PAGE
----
Antibodies for the diagnosis of vascular anomalies

  • Chapter: Histology

    Article: 4 of 6

    Update: Feb 04, 2021

  • Author(s): Evert, Katja

In addition to the standard stains (H&E and EvG), immunohistochemical staining is often necessary for the diagnosis of vascular anomalies.

In this process, surface antigens are bound with the aid of a specific antibody and made visible in visible color. The antibodies listed below can help to differentiate between lymphatic vessels and arteries or veins and have been found to be useful in routine vascular diagnostics. For some of these antibodies there are also applications outside the field of vascular anomalies, but these are not included in the description below.

  • Smooth muscle actin (SMA): component of the cytoskeleton, is detectable in vessel walls.
  • CD31: marker of endothelial cells.
  • CD34: marker of vascular endothelial cells, but can also be weakly positive in lymphatic endothelial cells.
  • D2-40 (podoplanin): lymphatic vessel marker that marks the endothelia of lymphatic vessels, but not the endothelia of other blood vessels.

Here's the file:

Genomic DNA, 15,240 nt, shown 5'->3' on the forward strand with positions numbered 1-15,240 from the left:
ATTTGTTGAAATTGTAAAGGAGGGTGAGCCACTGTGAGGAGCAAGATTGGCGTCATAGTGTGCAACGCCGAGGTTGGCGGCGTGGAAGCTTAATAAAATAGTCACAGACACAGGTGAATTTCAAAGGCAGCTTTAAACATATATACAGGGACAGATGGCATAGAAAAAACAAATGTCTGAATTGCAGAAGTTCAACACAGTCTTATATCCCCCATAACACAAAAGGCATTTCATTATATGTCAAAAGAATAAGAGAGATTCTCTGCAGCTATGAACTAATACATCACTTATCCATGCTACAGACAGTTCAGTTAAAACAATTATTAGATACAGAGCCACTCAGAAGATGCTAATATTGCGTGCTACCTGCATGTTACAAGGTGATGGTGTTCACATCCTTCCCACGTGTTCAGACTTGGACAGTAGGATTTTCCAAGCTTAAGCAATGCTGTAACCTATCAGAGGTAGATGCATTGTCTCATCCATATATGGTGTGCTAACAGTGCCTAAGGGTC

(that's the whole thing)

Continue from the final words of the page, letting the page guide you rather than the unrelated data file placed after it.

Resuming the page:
• ERG: transcription factor expressed by endothelial cells.
  • Factor VIII: antigen produced by endothelial cells. Endothelial cells thus react positively, but also platelets, mast cells and megakaryocytes.
  • GLUT1: member of the glucose transporter family; only low expression in some normal tissues; infantile hemangiomas react positively, which is an important differential diagnostic feature. Erythrocytes also react positively.
  • Human Herpes Virus 8 (HHV8): member of the herpes group, nuclear positive in Kaposi’s sarcomas.
  • Ki67: nuclear protein suitable for labeling dividing human cells. Gives a good estimate of the proliferation rate of the lesion.
  • WT-1: tumor suppressor gene Wilms tumor 1, is expressed in some vascular tumors and in arteriovenous malformations

In addition to the antibodies listed above, other antibodies are described in the literature that can be used for the diagnosis of vascular anomalies. Examples of these are c-myc, VEGF-R, PROX1, PROX2 and Lyve-1, which are not yet established in clinical routine. For further information please refer to the literature.